Yosemite revamps planned fires in park

Yosemite revamps planned fires in park

20 June 2010

published by www.fresnobee.com


USA —  Lessons learned from a runaway brush-clearing fire that charred 7,500 acres near Yosemite National Park last summer have changed how such fires will be managed, a park official said.

The park will fill vacant firefighter jobs, have all planned fires reviewed by National Park Service fire management staff and pay more attention to forest conditions around planned burns to “minimize potential for escaped fire,” said Yosemite spokeswoman Kari Cobb.

The Big Meadow fire escaped the boundaries of a controlled burn set by park fire crews on Aug. 26.

Roads and campgrounds were closed and about 50 homes in the Foresta residential area were threatened until the fire was contained nearly two weeks later.

A review of the Big Meadow fire by the National Park Service identified improvements in how prescribed burns are planned and managed, Cobb said.

In addition to fully staffed fire crews, administrative demands on burn bosses will be streamlined so they are less distracted.

Plans for all prescribed burns in Yosemite must be approved by the National Park Service’s regional fire management office before they are started.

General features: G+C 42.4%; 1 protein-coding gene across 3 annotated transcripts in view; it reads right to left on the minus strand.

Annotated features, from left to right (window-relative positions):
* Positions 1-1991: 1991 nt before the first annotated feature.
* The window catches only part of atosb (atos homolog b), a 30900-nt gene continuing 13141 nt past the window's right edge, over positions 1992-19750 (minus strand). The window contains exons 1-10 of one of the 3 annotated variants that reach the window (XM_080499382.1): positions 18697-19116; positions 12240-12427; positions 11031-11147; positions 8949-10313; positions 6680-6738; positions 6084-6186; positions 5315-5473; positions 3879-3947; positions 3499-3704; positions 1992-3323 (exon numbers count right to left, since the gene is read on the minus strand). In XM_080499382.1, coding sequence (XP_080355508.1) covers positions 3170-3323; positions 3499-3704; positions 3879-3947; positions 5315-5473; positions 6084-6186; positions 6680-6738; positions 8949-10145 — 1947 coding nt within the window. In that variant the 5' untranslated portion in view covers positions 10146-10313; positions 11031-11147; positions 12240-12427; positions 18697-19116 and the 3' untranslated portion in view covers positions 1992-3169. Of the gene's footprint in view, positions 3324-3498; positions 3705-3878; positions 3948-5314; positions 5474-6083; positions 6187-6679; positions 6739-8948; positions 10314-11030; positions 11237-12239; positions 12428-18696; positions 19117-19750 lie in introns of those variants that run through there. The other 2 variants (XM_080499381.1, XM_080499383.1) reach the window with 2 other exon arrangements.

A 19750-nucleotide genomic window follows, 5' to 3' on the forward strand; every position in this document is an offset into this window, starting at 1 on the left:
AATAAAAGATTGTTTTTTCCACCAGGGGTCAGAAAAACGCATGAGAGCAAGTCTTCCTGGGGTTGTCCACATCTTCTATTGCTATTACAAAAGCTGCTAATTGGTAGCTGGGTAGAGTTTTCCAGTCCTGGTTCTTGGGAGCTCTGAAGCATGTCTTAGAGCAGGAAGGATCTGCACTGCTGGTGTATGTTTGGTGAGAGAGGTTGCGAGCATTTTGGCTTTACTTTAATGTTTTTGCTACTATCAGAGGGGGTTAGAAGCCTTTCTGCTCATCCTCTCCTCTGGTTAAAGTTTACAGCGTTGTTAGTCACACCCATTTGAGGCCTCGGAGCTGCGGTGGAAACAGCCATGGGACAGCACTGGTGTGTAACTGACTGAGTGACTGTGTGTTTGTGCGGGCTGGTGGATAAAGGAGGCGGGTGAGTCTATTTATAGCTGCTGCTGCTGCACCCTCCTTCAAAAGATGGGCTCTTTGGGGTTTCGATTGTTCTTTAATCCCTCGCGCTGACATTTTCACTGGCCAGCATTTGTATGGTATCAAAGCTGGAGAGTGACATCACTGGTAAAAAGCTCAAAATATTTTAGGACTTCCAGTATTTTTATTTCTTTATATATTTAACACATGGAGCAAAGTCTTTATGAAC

Each year, as a way of managing forest growth, park officials set fires to mimic natural fires that burn low-lying brush and small trees.

Several controlled fires are planned near Yosemite’s Crane Flat area, but dates for the burns have not been set.

Sequoia National Park officials recently announced that fire crews will be working on seven small brush-burning fires in the Ash Mountain area over the next two weeks.

Plans for the 89-acre controlled burn that morphed into the Big Meadow fire had followed federal guidelines, reviewers said. But those plans failed to account for problems, such as dead trees from a previous fire, just outside the burn boundaries.

In the future, Yosemite fire officials are to pay more attention to conditions around areas to be burned and will keep better records of changes in fire danger and weather, Cobb said.
 


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